Dr Toney – Understand the past in order to anticipate the future
May 13, 2011
Dr Toney – Understand the past in order to anticipate the future

As the curtains came down on the Girls’ High School lecture series, lecturer number 13, Dr Joyce Toney said that she believes that there must be an understanding of the past, if we are to maneuver through the present in anticipation of the future.{{more}}

Toney spoke on the topic: “Education Excellence for Today’s Development Challenge” last Thursday, May 5, at the Methodist Church Hall in Kingstown.

She made the final delivery of the series, which was part of the school’s celebratory activities to mark its 100th anniversary of existence.

The United States based former GHS student said that this was one of the issues that must be addressed by the present generation as the future generation is being molded.

“We begin by understanding where we came from, education speaking; how we do it, and what must we do to maintain a foothold in the struggle for education excellence.”

Giving a brief history lesson, she pointed out that as recent as about 200 years ago, following the emancipation of slaves in the Caribbean, the freed men and women made every effort to embrace education for themselves and their children, a trend which has continued to be the highest priority of families up to this day.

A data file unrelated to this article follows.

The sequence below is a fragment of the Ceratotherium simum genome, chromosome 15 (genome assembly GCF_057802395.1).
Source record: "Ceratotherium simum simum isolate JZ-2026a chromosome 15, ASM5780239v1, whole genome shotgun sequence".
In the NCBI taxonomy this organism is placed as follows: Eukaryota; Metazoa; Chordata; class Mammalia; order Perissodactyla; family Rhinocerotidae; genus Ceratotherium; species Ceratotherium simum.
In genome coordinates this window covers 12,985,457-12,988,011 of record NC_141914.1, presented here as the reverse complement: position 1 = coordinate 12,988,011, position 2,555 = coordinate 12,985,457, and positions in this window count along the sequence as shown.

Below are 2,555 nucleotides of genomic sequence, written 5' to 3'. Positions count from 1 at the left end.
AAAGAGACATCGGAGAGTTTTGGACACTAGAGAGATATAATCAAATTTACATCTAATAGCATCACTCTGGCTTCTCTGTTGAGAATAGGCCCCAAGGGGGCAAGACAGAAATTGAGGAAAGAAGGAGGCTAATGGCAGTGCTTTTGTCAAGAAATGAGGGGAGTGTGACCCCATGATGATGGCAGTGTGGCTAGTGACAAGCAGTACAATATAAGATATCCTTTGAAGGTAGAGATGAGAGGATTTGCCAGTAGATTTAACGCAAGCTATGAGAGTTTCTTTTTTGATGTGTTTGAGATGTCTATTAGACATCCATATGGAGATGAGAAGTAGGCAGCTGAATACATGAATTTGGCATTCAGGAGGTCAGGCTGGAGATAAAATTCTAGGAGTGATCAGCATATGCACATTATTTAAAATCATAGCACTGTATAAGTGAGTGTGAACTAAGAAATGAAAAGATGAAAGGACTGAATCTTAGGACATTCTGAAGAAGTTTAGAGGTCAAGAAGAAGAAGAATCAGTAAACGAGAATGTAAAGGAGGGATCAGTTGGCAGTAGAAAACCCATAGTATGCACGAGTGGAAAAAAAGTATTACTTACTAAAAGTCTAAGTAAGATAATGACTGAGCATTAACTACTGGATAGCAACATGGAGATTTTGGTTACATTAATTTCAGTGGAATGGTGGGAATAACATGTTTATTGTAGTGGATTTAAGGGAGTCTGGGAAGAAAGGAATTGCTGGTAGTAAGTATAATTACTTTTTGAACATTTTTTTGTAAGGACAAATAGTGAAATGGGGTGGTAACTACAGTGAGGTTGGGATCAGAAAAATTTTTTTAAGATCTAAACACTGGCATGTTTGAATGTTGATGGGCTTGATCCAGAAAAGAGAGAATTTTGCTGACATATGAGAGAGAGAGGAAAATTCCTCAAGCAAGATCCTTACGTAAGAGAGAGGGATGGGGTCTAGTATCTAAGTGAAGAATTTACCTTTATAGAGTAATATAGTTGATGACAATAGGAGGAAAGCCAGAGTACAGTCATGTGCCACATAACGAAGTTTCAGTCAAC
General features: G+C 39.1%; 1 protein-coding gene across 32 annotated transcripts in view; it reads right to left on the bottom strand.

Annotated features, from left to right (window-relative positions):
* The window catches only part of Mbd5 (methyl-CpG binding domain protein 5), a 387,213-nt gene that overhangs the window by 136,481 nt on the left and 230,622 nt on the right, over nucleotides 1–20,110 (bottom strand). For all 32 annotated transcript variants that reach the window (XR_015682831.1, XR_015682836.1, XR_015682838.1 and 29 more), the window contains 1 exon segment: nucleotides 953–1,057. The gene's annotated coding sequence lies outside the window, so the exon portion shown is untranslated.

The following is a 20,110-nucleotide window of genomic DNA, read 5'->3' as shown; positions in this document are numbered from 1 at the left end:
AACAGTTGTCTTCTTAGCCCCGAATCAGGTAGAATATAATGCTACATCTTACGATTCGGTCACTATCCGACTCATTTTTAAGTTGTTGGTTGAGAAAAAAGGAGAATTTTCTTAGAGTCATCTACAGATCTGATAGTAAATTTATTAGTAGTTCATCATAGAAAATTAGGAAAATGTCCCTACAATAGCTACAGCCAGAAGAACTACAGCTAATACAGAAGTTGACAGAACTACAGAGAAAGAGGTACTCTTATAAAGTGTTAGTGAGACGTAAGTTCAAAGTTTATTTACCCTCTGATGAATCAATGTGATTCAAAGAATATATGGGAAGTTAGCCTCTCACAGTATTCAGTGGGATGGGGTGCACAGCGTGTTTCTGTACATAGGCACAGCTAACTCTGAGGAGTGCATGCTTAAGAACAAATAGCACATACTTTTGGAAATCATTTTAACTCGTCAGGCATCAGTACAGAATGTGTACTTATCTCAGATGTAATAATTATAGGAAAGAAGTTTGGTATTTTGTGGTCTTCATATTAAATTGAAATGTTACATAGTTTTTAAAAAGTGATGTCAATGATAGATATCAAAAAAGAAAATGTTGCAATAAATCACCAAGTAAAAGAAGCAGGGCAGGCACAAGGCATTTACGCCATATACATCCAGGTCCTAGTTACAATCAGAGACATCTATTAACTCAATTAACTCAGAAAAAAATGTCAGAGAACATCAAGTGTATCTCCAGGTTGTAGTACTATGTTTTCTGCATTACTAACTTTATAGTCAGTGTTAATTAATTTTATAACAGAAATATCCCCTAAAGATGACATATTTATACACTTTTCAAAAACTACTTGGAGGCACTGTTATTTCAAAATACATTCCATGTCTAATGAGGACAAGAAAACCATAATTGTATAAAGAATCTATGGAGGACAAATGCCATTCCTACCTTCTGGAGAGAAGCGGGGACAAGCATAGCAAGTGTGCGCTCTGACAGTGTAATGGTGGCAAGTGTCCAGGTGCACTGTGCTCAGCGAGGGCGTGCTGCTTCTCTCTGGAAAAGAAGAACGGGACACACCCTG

“Today the authorities realize that any country that seeks to advance itself must pay attention to the education of its people.”

“Organizations and institutions that focus on economic development all emphasize the importance of education if we want to achieve a sustainable level of development in our society.”

Toney touched on the education gender gap between male and female students, saying that she is conscious of the responsibility to educate all young people, but she is also eager to see the strides that women have made in society to continue uninterrupted.

“Some may think that there is no necessity to address education for girls; after all there is so much discussion about the gender gap in the Caribbean and elsewhere.”

“There is a recognition that boys are falling behind in too many instances; girls are out performing boys in many areas.”

Toney also took the time to identify what she believed were characteristics that were vital to the development of a sensibly educated populace.

These include, but were not limited to: a return to the studies in humanities, ‘manners and behavior’, the proper use of the English language, training in the natural sciences and environmental preservation.

According to Toney, the mastering of these areas will present a ‘fine future’ for Vincentians.

“All of these areas will not come to mind immediately, especially when we are concerned with economic problems. I believe, however, that people who have these skills are more likely to succeed in life than those who don’t have them.”

The final lecture of the series was held in honor of the school’s longest servin Headmistress, Norma Keizer, who served at the school for 36 years, 15 of those as headmistress.